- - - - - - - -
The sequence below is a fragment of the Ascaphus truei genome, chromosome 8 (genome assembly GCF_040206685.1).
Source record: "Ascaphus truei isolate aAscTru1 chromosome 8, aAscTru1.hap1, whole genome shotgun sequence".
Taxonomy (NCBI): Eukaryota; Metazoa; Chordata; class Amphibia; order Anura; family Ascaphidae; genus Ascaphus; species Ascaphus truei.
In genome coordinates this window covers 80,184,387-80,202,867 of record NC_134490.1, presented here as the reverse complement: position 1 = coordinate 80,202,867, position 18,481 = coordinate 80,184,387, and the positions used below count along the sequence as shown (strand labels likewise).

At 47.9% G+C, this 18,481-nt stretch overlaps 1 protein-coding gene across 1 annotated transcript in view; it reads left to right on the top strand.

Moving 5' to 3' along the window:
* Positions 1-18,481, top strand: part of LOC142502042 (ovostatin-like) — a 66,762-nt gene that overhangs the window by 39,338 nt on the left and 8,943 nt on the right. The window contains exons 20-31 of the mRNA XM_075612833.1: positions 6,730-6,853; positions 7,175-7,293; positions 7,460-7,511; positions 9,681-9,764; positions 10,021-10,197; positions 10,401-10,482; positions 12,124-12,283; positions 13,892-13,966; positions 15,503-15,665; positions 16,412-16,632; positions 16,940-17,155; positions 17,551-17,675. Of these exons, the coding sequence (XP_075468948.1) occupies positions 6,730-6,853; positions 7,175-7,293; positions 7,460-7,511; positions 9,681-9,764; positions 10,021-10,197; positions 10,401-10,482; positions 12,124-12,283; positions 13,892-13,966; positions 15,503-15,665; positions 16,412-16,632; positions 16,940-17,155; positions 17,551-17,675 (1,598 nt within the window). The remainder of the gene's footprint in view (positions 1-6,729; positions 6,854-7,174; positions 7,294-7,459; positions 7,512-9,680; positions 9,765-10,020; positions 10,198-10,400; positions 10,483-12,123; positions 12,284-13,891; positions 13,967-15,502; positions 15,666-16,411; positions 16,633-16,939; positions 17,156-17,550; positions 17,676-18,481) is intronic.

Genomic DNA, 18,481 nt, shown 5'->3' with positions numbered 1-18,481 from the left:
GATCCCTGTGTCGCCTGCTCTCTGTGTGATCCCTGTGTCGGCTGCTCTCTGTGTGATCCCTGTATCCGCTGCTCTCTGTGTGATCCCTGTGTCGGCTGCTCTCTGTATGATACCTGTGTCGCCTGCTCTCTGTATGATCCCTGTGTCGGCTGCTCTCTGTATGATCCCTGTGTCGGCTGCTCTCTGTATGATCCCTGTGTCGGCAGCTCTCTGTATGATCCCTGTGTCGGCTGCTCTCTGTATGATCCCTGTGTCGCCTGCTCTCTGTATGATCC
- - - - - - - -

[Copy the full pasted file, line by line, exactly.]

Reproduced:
The sequence below is a fragment of the Ascaphus truei genome, chromosome 8 (genome assembly GCF_040206685.1).
Source record: "Ascaphus truei isolate aAscTru1 chromosome 8, aAscTru1.hap1, whole genome shotgun sequence".
Taxonomy (NCBI): Eukaryota; Metazoa; Chordata; class Amphibia; order Anura; family Ascaphidae; genus Ascaphus; species Ascaphus truei.
In genome coordinates this window covers 80,184,387-80,202,867 of record NC_134490.1, presented here as the reverse complement: position 1 = coordinate 80,202,867, position 18,481 = coordinate 80,184,387, and the positions used below count along the sequence as shown (strand labels likewise).

At 47.9% G+C, this 18,481-nt stretch overlaps 1 protein-coding gene across 1 annotated transcript in view; it reads left to right on the top strand.

Moving 5' to 3' along the window:
* Positions 1-18,481, top strand: part of LOC142502042 (ovostatin-like) — a 66,762-nt gene that overhangs the window by 39,338 nt on the left and 8,943 nt on the right. The window contains exons 20-31 of the mRNA XM_075612833.1: positions 6,730-6,853; positions 7,175-7,293; positions 7,460-7,511; positions 9,681-9,764; positions 10,021-10,197; positions 10,401-10,482; positions 12,124-12,283; positions 13,892-13,966; positions 15,503-15,665; positions 16,412-16,632; positions 16,940-17,155; positions 17,551-17,675. Of these exons, the coding sequence (XP_075468948.1) occupies positions 6,730-6,853; positions 7,175-7,293; positions 7,460-7,511; positions 9,681-9,764; positions 10,021-10,197; positions 10,401-10,482; positions 12,124-12,283; positions 13,892-13,966; positions 15,503-15,665; positions 16,412-16,632; positions 16,940-17,155; positions 17,551-17,675 (1,598 nt within the window). The remainder of the gene's footprint in view (positions 1-6,729; positions 6,854-7,174; positions 7,294-7,459; positions 7,512-9,680; positions 9,765-10,020; positions 10,198-10,400; positions 10,483-12,123; positions 12,284-13,891; positions 13,967-15,502; positions 15,666-16,411; positions 16,633-16,939; positions 17,156-17,550; positions 17,676-18,481) is intronic.

Genomic DNA, 18,481 nt, shown 5'->3' with positions numbered 1-18,481 from the left:
GATCCCTGTGTCGCCTGCTCTCTGTGTGATCCCTGTGTCGGCTGCTCTCTGTGTGATCCCTGTATCCGCTGCTCTCTGTGTGATCCCTGTGTCGGCTGCTCTCTGTATGATACCTGTGTCGCCTGCTCTCTGTATGATCCCTGTGTCGGCTGCTCTCTGTATGATCCCTGTGTCGGCTGCTCTCTGTATGATCCCTGTGTCGGCAGCTCTCTGTATGATCCCTGTGTCGGCTGCTCTCTGTATGATCCCTGTGTCGCCTGCTCTCTGTATGATCC